After cleaning up the trash-filled Estero de Paco, the Pasig River Rehabilitation Commission (PRRC) is setting its sight on another eyesore—Estero de San Miguel, the tributary behind Malacañang Palace.
Cleaning up the 2-kilometer tributary would be “good feng shui” not only for President Benigno Aquino III but also for the people living near the banks of the waterway, PRRC chairperson Regina Lopez said Tuesday at a forum sponsored by the Asian Development Bank (ADB).
Lopez said the PRRC could replicate at Estero de San Miguel the success it achieved at Estero de Paco, where residents now enjoy cleaner water and healthier air.
“We want to clean the area behind the seat of power because it is good feng shui,” she said.
“The River is a very important component of a city’s growth. There is no way of accurately measuring the total value of bringing it back to life,” Lopez said.
ADB to help
Metro Manila is expected to reap billions of pesos worth of economic benefits from cleaning up the Pasig and its tributaries, speakers at the forum said.
But beyond economic benefits, rehabilitating the Pasig and the riverside communities would help improve the lives of illegal settlers along the waterways, they said.
Kunio Senga, director general of the ADB’s Southeast Asia Department, said the bank was especially interested in helping in the Pasig rehabilitation project because that would also address poverty and welfare issues.
Lopez said the national government had committed to fund the rehabilitation project, with President Aquino pledging P10 billion a year until 2016 to finance it. The project would include relocating the illegal settlers, building housing for the relocated families and cleaning the esteros.
Private companies are also pledging investments in the commercial areas to be opened up by the rehabilitation, Lopez said.
“We need private investors and the water concessionaires of Metro Manila. It’s a good thing they are pitching in,” Lopez said.
Lopez said estimates in a study of Estero de Paco showed the community’s savings could reach P24 billion over 20 years. The local government would be able to save P1 billion over the same period, she added.
Like Estero de Paco, Estero de San Miguel and other tributaries near the presidential palace—such as Estero de San Sebastian, Estero de Quiapo, Estero de Uli-Uli and Estero de Aviles—would be rid of floating trash. The tributaries would also be desilted to improve water flow.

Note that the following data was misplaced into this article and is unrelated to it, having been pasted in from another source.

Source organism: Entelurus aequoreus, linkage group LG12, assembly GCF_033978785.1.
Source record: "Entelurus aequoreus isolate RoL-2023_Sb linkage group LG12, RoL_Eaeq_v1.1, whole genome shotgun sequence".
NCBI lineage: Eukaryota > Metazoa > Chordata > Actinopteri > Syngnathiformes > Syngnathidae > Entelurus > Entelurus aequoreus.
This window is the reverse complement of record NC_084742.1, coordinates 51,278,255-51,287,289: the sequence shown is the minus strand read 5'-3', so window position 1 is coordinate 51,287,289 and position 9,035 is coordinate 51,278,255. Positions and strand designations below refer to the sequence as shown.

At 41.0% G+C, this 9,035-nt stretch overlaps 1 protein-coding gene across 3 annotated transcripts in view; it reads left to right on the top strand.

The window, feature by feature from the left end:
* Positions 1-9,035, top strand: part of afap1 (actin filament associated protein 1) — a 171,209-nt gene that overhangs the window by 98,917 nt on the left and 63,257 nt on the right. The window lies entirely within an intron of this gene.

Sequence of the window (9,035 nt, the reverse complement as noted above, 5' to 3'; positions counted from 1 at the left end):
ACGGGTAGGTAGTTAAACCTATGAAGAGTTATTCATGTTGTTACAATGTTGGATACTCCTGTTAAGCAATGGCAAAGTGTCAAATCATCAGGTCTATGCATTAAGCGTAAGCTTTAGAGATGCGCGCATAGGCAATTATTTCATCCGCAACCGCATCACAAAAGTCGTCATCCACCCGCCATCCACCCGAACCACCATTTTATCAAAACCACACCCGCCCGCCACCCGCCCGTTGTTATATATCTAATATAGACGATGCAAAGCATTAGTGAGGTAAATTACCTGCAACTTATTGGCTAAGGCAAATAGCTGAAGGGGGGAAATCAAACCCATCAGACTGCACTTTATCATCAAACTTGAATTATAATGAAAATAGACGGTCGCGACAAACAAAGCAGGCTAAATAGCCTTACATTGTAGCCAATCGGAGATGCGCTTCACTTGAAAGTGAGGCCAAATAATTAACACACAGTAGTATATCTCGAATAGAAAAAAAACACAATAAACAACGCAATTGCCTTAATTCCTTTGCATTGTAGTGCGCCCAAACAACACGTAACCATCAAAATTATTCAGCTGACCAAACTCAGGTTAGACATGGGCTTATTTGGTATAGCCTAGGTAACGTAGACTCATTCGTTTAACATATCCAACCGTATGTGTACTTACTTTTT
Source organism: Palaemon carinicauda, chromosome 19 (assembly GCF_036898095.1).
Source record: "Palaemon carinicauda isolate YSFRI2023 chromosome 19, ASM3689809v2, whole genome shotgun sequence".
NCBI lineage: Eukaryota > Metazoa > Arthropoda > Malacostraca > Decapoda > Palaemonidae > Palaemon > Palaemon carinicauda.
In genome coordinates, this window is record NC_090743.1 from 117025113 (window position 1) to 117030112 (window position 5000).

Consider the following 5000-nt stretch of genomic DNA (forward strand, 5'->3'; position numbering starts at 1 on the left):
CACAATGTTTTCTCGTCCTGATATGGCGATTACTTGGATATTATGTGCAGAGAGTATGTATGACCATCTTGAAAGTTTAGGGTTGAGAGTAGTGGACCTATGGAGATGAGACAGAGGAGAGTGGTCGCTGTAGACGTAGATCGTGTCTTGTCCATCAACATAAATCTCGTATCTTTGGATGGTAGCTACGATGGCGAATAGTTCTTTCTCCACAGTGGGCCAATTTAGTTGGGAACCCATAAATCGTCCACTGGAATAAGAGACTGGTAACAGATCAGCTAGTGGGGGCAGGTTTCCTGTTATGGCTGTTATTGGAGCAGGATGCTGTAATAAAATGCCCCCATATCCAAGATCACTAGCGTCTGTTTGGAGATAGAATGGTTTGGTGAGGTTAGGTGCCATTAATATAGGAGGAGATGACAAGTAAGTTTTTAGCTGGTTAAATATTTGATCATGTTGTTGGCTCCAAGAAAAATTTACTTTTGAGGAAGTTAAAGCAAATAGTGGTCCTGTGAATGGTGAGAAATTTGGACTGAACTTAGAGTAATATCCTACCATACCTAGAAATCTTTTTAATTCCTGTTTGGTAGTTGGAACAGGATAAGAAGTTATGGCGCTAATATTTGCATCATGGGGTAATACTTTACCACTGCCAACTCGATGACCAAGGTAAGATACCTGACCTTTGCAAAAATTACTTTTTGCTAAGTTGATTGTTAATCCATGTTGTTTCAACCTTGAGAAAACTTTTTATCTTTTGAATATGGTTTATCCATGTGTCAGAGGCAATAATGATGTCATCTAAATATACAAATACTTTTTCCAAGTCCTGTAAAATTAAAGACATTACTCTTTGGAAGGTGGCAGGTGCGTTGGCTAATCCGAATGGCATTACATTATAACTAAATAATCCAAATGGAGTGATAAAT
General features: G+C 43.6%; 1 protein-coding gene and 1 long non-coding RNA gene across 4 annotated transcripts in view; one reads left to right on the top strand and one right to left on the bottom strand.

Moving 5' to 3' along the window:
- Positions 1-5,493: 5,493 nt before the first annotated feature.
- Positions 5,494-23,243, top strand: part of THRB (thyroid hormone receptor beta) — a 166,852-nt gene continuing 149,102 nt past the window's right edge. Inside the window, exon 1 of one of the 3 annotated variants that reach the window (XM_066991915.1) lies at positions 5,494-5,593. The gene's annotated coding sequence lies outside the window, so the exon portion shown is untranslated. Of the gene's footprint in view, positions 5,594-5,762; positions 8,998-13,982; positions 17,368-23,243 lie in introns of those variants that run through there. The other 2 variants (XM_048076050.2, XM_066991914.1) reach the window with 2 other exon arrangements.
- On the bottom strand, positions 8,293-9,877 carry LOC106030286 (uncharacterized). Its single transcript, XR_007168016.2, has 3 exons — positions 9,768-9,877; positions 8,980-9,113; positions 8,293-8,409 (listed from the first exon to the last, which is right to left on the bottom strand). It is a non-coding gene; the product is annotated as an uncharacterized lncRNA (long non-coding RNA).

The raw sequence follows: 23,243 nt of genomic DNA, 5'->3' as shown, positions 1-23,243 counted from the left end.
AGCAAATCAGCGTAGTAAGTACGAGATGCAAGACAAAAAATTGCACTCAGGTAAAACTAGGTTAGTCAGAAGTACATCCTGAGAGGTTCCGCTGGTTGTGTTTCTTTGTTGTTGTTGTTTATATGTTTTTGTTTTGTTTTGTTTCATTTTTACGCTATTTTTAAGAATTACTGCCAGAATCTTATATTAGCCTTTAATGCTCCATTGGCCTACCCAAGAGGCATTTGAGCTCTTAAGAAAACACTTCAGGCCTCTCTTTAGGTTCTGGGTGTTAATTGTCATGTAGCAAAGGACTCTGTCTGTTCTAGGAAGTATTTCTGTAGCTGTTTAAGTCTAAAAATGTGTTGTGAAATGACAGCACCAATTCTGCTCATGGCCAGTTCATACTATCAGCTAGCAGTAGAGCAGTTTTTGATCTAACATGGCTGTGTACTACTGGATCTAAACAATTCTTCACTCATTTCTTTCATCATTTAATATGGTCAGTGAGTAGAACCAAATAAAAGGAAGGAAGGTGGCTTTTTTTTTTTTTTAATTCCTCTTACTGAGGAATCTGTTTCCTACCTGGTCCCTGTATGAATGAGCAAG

Trees and plants will be planted along the banks to filter the wastes. A park will also be built on the banks. But Lopez said the community would have to guard the estero to discourage residents from throwing garbage into the river.
Lopez also said they would have to relocate dwellers living right on the banks as the law does not allow structures within 3 meters of the easement.
Benefits are real
Whether one believes in Chinese geomancy or not, the benefits of cleaning up Metro Manila’s waterways are real, she said.
Having a clean waterway has led to a massive improvement in the quality of life of residents on Estero de Paco, a study showed. The area did not experience floods last year, sparing residents of expenses in evacuating.
Crime also went down by 40 percent in the seven barangays surrounding the estero and business environment improved, according to the study.
Lopez said the study also projected that land values in the area could rise to P50,000 per square meter in 20 years. Right now, a square meter of land there is valued at around P4,000. For the local government, this would mean higher land taxes and business activity on the banks of the estero.
The community is also saving P49 million a year from reduced medical expenses, Lopez said, noting that river stench was the primary cause of respiratory diseases among residents.
“Maybe it is psychological due to a more healthy environment. But there is a significant improvement in the health of residents along the estero,” Lopez said.
Aside from Estero San Miguel, the PRRC also plans to clean up other tributaries in Manila, Makati, Quezon City, Taguig, San Juan and Mandaluyong.
Officials said the rehabilitation of the Pasig River system would ease flooding in Metro Manila as the river serves as one of the catchment areas for rainwater.
“We have 48 esteros plus the Pasig River, and we have the Manila Bay and Laguna Lake. Imagine, the savings and taxes would be much more,” Lopez said.